Avalanche is a decentralized open-source platform for launching DeFi applications, financial startups, trading, and other services

What is Avalanche


The main feature of the project, that is, the high speed of transactions, is provided by the parallel operation of three specialized sub-networks: X-Chain, C-Chain, and P-Chain.

Avalanche users have access to staking, the profitability of which is estimated at 7-12% per annum, with a minimum time of blocking funds of 14 days.

Programmers will appreciate the possibility of developing dApps or their own sub-networks with infrastructure. For example, the Pangolin DEX crypto-exchange has already been launched based on Avalanche.

History of Avalanche

Emin Gun Sirer, Professor of Cornell University, is the founder and CEO of the project. Emin is known as one of the creators of the Bitcoin NG protocol. Before Avalanche, he worked on Bitcoin scaling, and the Avalanche Consensus protocol is a direct result of the implementation of that experience. Emin was among the first programmers to describe the main problem of bitcoin, the so-called “selfish mining.”

Kevin Sekniqi previously worked as a programmer and researcher at NASA and as a software engineer at Microsoft. At Ava Labs, Kevin Sekniqi holds the position of Chief Operating Officer.

Maofan “Ted” Yin, like Emin Gun Sirer, is a doctor of computer science at Cornell University. Sirer was one of his consultants.

Ava Labs was created to work on the project, where Emin, together with two developers, Kevin Sekniqi and Maofan Yin, laid the foundation for the future project.

The main idea of the startup was presented to the community in 2018: it showed the functionality of the platform for creating its own multifunctional blockchains and decentralized applications.

The Avalanche test network was launched in April 2020, and the first token sale was held in the summer of the same year, which ended 5 hours after the opening with a full sale of 72 million tokens. In June, the company raised another $12 million for the development. In September 2020, Avalanche's core network was officially launched. And exactly one year later, Ava Labs received a $230 million investment from Polychain and Three Arrows Capital.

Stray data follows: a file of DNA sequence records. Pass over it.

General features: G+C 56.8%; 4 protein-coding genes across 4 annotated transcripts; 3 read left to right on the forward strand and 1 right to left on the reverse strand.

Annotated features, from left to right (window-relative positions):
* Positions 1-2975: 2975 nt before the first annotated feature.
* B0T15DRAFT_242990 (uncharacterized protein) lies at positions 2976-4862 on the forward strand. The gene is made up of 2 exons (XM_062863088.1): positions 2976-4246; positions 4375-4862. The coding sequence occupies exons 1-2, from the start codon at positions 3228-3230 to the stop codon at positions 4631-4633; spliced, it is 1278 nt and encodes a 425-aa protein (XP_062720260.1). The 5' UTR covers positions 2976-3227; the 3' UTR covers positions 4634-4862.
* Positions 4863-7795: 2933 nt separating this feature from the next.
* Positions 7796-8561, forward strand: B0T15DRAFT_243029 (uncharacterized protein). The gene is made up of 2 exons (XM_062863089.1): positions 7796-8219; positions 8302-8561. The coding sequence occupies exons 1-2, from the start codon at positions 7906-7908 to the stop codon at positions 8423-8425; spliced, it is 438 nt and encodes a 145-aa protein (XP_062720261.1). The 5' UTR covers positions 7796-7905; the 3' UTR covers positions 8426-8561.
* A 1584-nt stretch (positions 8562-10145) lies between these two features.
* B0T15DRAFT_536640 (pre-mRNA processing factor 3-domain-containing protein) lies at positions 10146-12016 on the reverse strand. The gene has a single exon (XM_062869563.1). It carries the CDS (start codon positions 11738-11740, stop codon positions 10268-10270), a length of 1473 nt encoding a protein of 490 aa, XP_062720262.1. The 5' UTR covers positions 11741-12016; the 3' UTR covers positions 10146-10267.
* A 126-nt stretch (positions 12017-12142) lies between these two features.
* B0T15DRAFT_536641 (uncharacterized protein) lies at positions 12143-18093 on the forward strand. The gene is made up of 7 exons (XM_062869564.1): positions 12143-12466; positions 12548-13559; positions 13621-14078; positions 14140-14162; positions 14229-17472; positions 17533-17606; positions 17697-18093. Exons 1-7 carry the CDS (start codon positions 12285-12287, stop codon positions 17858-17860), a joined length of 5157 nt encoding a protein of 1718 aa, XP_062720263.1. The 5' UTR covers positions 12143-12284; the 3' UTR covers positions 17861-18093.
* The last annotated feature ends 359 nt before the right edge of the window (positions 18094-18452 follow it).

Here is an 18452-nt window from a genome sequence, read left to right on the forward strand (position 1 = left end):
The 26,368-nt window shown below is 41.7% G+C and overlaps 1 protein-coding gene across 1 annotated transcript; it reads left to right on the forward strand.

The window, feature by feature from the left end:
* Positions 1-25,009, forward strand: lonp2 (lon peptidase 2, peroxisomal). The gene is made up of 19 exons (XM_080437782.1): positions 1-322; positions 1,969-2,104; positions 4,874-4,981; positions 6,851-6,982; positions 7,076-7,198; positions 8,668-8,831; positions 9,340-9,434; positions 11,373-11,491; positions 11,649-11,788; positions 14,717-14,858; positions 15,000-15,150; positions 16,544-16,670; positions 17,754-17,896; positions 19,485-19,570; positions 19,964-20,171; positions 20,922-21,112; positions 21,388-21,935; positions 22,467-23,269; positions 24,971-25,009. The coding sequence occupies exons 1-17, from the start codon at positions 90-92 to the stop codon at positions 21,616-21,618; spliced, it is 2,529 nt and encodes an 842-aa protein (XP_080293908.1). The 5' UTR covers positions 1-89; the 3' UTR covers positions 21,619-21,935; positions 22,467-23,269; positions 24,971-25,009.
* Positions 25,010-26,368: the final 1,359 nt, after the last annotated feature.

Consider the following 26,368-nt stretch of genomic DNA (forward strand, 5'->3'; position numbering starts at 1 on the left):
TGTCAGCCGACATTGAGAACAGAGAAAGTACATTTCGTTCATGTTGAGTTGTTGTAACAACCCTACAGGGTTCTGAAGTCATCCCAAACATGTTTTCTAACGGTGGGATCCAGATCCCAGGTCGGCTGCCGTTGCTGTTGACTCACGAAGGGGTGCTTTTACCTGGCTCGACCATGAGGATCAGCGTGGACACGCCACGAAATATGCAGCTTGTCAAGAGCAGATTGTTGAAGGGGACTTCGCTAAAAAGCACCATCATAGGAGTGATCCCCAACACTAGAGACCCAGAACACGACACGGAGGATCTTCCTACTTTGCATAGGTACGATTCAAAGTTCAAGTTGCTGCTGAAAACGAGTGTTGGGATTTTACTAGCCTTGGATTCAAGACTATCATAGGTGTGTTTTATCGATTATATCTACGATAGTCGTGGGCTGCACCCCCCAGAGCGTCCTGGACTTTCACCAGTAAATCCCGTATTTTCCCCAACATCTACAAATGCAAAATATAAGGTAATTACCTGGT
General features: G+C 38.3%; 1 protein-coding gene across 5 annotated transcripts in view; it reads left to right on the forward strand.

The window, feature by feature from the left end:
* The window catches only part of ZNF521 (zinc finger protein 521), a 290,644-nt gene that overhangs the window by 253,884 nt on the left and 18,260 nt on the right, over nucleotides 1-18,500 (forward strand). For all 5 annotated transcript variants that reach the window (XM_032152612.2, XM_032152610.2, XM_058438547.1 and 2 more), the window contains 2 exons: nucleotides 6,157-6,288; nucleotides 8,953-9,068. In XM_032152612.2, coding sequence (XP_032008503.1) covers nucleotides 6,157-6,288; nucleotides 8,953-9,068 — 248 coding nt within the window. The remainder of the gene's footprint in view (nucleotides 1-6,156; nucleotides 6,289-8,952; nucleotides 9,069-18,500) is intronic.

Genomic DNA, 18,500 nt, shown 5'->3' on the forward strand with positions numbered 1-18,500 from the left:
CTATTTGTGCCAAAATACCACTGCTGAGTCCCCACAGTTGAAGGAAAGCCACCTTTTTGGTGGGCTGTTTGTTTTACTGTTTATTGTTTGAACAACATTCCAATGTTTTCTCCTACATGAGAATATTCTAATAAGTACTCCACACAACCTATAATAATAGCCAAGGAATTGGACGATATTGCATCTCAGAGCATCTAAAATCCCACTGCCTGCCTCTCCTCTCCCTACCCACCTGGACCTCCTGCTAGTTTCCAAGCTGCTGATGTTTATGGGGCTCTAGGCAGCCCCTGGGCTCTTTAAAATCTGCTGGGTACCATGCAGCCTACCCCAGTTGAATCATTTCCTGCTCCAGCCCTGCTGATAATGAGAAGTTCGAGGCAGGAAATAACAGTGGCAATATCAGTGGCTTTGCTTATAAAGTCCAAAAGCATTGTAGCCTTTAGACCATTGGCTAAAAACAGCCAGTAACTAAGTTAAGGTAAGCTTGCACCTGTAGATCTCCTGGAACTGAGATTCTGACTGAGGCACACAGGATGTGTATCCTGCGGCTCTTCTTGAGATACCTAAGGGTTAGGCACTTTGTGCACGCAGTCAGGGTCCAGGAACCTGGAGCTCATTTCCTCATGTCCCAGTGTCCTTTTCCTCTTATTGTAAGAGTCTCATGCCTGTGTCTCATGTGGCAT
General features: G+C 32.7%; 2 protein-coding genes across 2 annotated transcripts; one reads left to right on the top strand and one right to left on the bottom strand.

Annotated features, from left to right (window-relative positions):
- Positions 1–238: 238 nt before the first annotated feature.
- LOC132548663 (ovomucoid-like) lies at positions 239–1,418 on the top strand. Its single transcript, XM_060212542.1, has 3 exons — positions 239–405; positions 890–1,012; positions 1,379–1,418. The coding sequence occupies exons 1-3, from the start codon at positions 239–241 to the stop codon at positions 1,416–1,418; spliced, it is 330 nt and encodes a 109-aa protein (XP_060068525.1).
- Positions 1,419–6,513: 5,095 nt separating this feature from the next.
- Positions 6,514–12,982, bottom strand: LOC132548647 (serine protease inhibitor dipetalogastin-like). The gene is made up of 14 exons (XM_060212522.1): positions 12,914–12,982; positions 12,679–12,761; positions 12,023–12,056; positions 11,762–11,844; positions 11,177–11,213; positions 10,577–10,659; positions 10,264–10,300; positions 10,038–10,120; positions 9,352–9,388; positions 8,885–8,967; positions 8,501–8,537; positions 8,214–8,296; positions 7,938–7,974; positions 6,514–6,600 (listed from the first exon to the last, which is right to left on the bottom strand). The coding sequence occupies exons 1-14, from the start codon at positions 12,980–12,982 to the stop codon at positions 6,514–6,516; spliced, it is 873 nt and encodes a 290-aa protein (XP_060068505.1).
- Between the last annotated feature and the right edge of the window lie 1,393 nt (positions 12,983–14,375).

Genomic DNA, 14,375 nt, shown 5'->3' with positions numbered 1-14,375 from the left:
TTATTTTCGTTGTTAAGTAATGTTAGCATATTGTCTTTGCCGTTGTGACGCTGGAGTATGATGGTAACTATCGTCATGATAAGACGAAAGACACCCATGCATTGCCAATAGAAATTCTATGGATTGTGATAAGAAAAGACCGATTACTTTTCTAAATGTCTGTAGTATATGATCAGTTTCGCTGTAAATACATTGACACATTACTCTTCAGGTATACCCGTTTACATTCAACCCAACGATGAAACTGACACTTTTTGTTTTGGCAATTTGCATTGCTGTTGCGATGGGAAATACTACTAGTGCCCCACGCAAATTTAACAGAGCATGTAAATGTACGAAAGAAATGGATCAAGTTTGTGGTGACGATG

Features of Avalanche cryptocurrency

As one of the representatives of Blockchain 3.0, Avalanche was created to solve the three main problems of a distributed ledger, namely, network compatibility, high transaction fees, and network scalability. To do this, Avalanche uses a combination of three linked blockchains:

X-Chain is a network for exchanging AVAX tokens.

The turnover of coins is regulated by variable rules that are copied from Ethereum tokens. The network is designed to operate and trade ARC-20 standard digital assets.

Unlike standard PoW, PoS, and DPoS protocols, the Avalanche blockchain uses a directed acyclic graph (DAG) with parallel transaction processing to achieve consensus.

Some validators randomly check others for the truth of the transaction. The algorithm works in such a way that after several random checks a transaction cannot be false. This is the main secret of transactions being completed in less than one second. Another feature of the network is the creation of parent transactions, the so-called “vertices.”